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Homework Help: Integral Problem help!

  1. May 26, 2008 #1
    1. The problem statement, all variables and given/known data

    Evaluate the integral...

    int(0 to 2) of 40/(x^2 + 4)dx

    a: Your answer should be in the form ` kpi `, where ` k ` is an integer. What is the value of ` k `?

    b: Now, lets evaluate the same integral using power series. First, find the power series for the function ` f(x) = (40)/(x^2+4) `. Then, integrate it from 0 to 2, and call it S. S should be an infinite series.

    What are the first few terms of S ?

    c: The answers to part (a) and (b) are equal (why?). Hence, if you divide your infinite series from (b) by ` k ` (the answer to (a)), you have found an estimate for the value of ` pi ` in terms of an infinite series. Approximate the value of ` pi ` by the first 5 terms.

    d: What is the upper bound for your error of your estimate if you use the first 10 terms? (Use the alternating series estimation.)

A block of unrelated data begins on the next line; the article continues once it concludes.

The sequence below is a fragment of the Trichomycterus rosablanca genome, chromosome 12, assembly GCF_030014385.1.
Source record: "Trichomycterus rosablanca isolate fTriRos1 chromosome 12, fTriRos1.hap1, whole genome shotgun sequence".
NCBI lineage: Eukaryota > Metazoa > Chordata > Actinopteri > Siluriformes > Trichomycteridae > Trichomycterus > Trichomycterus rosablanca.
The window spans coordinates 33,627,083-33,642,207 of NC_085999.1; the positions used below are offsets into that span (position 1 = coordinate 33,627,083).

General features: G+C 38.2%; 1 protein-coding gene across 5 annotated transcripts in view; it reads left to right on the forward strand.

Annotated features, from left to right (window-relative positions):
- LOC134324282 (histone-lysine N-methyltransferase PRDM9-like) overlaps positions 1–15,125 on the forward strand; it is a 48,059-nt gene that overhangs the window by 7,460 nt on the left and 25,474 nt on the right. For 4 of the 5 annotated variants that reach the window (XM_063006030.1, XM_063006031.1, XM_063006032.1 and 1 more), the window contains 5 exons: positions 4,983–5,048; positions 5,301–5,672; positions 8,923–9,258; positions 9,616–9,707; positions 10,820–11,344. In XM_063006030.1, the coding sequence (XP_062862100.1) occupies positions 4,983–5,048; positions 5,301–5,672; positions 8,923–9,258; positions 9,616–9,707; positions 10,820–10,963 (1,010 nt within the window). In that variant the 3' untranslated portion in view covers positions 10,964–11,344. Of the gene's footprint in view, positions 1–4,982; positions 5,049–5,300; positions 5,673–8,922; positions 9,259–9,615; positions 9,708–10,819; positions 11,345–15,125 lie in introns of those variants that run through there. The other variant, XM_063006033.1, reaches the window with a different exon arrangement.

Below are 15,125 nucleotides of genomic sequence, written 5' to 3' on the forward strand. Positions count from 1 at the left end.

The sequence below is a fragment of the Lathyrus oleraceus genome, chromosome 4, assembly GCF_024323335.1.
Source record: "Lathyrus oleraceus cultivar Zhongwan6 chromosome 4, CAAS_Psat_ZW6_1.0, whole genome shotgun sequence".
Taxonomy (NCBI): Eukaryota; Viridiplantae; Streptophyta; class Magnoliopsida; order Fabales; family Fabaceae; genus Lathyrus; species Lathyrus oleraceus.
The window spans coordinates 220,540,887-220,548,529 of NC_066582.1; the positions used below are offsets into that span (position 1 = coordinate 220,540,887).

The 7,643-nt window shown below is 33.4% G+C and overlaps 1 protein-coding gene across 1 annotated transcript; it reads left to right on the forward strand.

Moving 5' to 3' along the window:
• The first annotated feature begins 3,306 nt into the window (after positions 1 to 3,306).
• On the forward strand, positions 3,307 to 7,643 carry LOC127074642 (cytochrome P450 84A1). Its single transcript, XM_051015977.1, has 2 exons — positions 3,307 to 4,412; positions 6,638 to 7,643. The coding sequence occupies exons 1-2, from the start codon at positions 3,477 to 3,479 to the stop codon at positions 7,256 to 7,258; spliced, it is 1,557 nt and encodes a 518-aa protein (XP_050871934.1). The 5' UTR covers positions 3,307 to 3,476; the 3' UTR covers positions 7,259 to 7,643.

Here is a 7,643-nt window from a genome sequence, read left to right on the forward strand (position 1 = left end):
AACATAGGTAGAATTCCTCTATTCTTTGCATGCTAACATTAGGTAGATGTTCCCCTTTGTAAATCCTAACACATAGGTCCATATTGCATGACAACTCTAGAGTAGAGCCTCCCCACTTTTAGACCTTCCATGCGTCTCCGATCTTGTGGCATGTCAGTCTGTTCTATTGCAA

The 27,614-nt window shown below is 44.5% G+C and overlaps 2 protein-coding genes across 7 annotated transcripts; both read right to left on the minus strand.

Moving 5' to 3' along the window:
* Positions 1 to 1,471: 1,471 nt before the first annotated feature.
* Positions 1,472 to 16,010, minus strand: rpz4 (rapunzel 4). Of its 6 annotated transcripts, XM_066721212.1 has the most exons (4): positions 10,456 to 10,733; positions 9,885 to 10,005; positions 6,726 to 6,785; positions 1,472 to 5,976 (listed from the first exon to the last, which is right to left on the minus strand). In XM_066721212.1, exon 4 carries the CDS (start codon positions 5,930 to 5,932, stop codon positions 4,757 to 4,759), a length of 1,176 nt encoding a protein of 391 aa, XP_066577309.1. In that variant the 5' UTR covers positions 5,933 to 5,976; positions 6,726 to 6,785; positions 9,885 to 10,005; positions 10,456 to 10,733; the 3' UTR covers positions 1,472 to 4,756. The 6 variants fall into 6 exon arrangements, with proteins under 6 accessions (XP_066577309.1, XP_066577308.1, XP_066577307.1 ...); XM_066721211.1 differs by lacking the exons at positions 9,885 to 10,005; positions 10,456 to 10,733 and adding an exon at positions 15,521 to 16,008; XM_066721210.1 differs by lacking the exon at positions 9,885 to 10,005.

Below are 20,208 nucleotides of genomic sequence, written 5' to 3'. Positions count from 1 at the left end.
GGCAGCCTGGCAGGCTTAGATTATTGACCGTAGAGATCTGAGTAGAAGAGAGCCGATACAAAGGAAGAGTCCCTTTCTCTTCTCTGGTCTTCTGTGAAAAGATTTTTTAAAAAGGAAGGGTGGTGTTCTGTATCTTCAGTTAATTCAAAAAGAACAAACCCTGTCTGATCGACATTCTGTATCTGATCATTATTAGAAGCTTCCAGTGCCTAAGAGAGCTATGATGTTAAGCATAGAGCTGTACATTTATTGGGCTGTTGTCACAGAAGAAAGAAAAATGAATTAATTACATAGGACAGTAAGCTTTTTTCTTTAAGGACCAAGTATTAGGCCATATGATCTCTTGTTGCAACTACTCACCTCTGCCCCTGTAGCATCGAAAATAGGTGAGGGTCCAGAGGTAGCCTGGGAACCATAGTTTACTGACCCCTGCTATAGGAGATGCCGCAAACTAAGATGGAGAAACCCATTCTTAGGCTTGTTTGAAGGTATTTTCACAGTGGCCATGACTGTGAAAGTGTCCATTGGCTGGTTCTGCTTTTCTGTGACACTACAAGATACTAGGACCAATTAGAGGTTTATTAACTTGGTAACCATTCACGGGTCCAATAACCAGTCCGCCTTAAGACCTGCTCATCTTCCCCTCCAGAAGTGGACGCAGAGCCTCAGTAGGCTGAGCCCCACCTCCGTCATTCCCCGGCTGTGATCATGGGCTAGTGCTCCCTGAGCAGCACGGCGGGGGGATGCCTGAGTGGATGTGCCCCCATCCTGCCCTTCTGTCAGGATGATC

3. The attempt at a solution

    k is 5, this is correct, I know how to get k...

    the first term of the series is 20, I know how to get that, but then the rest of my series goes wacky.

    Here's my equation for the series

    the sum of (-1)^n * ((2)^(2n + 1)/(10^(n - 1) * (2n + 1))

    I can show how I got that in case anyone wants, but I think it's fairly obvious.

    And at the end of that, using exact integral notation, there'd be the same equation but instead of that first 2 there'd be a 0, but that simplifies to 0 so it doesn't matter.

    When I use n = 0, I get 20 like I'm supposed to, but when I use n = 1, i get -2.6667...answer is -6.6667

    my next term is .64, should be getting 4...then -.182857, should get a -2.85714285714...then .0568888889, should get a 2.22222222222...

    For c and d of course I'm gonna be off, but I got 3.5694 and 3.64722E-6 respectively. The correct answers are 3.33968253968 and 0.190476190476.

  2. jcsd
  3. May 27, 2008 #2
    OK. So, first of all, your series is close, but not correct. Since [tex]\frac{40}{x^2+4}[/tex] is the same as [tex]\frac{10}{1+\frac{x^2}{4}}[/tex], for all x in the interval of convergence,

    [tex]{\int_0^2 f(x) dx} = 10 {\int_0^2 {\sum_n \left(\frac{-1}{4}\right)^n x^{2n} } dx} = 10{\sum_n \left(\frac{-1}{4}\right)^n \frac{2^{2n+1} }{2n+1}}[/tex]

    This should fix your problem. :)
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